Retiring chair of the Portage Heritage Advisory Committee James Kostuchuk met with a television crew in town a few weeks ago, for a production called Fishing for History. He took them to the site of the original Fort la Reine. He notes that location is the origin of the "portage," after which Portage la Prairie was named.
Allen Brown is formerly from Portage and now lives in Ottawa, having researched the early history of Portage, from whom Kostuchuk learned much of his knowledge of our area.
"If you just go to the water treatment plant where that is, and if you walk behind it, there's a path that goes right to the river," says Kostuchuk. "That's the site of the start of the Portage to Lake Manitoba."
Kostuchuk explains that products and supplies came down the Assiniboine River to this part, called the River of Birch, and were unloaded, and then portaged to Lake Manitoba. They arrived here and stopped at the location of Fort la Reine.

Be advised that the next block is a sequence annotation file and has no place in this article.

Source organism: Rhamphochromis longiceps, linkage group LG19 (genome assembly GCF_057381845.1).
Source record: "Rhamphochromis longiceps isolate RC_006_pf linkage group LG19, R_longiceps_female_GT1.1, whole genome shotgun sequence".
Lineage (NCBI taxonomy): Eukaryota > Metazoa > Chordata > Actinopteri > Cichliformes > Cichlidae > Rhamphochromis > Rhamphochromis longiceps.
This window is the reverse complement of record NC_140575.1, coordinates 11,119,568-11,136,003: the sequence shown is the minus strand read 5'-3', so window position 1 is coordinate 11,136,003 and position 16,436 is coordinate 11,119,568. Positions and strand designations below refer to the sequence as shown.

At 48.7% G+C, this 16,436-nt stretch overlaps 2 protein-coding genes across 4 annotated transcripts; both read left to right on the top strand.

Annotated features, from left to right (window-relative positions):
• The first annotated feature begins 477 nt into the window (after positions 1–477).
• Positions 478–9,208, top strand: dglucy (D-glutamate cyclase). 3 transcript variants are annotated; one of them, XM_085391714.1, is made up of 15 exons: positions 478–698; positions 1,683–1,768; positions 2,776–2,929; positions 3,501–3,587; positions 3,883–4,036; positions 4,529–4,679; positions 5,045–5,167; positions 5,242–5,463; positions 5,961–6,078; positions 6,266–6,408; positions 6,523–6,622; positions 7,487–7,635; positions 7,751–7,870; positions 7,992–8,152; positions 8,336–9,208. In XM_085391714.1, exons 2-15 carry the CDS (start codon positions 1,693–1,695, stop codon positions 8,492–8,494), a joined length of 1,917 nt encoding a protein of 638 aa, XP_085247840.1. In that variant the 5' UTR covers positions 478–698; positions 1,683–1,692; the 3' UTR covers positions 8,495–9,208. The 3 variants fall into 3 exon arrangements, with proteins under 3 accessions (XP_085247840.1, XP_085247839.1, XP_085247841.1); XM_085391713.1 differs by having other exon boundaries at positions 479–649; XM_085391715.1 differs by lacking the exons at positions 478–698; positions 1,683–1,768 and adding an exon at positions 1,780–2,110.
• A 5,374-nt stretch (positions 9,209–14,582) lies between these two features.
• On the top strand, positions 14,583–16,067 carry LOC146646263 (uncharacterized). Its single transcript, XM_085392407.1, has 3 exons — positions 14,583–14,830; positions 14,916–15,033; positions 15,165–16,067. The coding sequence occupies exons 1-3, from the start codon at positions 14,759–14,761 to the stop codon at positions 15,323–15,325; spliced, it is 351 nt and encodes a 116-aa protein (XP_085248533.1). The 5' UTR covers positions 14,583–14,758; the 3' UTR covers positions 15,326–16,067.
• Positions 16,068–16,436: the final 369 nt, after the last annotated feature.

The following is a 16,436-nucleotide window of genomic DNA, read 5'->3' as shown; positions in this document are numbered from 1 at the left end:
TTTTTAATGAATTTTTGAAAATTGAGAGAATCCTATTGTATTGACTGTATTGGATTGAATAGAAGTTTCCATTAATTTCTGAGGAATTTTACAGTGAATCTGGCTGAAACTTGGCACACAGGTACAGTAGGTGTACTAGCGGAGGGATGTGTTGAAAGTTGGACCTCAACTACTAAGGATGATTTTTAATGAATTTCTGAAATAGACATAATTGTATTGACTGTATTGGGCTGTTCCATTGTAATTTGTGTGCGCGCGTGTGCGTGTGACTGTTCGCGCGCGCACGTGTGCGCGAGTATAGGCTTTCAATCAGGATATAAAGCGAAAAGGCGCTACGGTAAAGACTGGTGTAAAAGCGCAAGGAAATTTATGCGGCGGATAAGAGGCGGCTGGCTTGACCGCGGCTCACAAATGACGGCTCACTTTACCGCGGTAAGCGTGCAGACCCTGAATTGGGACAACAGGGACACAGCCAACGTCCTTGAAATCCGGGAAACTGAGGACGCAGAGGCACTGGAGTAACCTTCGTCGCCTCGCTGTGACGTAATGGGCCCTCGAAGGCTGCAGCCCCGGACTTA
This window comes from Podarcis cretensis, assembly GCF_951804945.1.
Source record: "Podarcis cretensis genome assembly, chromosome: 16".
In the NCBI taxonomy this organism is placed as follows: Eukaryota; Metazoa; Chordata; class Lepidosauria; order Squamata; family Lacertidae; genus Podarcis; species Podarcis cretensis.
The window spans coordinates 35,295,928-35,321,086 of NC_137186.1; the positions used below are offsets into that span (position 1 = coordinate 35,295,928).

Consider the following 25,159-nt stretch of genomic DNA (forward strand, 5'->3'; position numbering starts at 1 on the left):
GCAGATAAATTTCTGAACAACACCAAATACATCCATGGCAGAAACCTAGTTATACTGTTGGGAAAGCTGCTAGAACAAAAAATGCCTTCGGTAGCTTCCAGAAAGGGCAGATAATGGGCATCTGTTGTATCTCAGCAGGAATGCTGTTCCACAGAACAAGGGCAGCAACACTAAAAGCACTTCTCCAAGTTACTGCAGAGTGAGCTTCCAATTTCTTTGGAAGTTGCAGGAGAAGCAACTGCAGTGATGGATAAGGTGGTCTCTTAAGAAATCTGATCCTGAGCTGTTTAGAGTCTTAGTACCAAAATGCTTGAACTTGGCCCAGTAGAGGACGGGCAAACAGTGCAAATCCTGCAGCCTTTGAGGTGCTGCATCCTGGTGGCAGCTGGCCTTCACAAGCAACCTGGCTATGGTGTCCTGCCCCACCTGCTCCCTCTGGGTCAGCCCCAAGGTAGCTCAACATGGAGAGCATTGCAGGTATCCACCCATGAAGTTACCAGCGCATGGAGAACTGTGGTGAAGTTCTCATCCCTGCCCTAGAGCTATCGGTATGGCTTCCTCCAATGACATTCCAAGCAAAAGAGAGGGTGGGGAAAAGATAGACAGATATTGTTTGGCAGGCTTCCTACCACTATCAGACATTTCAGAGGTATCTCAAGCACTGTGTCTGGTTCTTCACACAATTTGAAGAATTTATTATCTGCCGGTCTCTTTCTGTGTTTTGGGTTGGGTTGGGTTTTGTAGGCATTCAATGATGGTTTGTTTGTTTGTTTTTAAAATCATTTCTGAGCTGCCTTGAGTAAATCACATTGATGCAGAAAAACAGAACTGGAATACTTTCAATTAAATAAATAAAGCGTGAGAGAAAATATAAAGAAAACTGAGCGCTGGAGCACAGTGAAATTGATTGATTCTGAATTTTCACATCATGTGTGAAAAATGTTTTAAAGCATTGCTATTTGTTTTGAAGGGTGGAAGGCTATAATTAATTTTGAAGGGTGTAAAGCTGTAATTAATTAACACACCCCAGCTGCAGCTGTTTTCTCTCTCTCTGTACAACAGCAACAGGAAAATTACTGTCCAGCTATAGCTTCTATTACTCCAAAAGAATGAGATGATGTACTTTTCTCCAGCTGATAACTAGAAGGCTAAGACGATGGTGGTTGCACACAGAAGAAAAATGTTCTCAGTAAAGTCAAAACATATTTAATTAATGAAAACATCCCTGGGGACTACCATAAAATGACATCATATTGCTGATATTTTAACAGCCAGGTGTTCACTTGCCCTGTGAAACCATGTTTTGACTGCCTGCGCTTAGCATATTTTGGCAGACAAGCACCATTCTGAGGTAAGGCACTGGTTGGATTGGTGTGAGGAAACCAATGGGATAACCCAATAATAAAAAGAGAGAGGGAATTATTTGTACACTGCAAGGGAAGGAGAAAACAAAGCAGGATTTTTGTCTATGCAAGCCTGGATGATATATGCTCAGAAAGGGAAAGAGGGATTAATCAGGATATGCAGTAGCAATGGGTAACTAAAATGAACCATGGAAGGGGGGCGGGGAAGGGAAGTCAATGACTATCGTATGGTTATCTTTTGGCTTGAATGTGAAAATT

"Allen had talked about the significance of this Birch Island, and there's still an island in the River of Birch which I'd seen before, and never really thought of anything of it," notes Kostuchuk. "When you look through Allen's eyes, everything sort of takes on a special significance. When you stand in that spot, and you've been near it before because it's close to the diversion, it's quite emotional. You think, that's the start of Western settlement that allowed us to be here."
He explains the last time that that site was examined by an archaeologist was in 1953. Kostuchuk says an American came up and did survey work there. However, they've never found, to his knowledge, any actual physical evidence that that was the site of Fort la Reine.
"It's marked on maps but there's never been that evidence." continues Kostuchuk. "It would be nice to have that smoking gun, but it's never happened."
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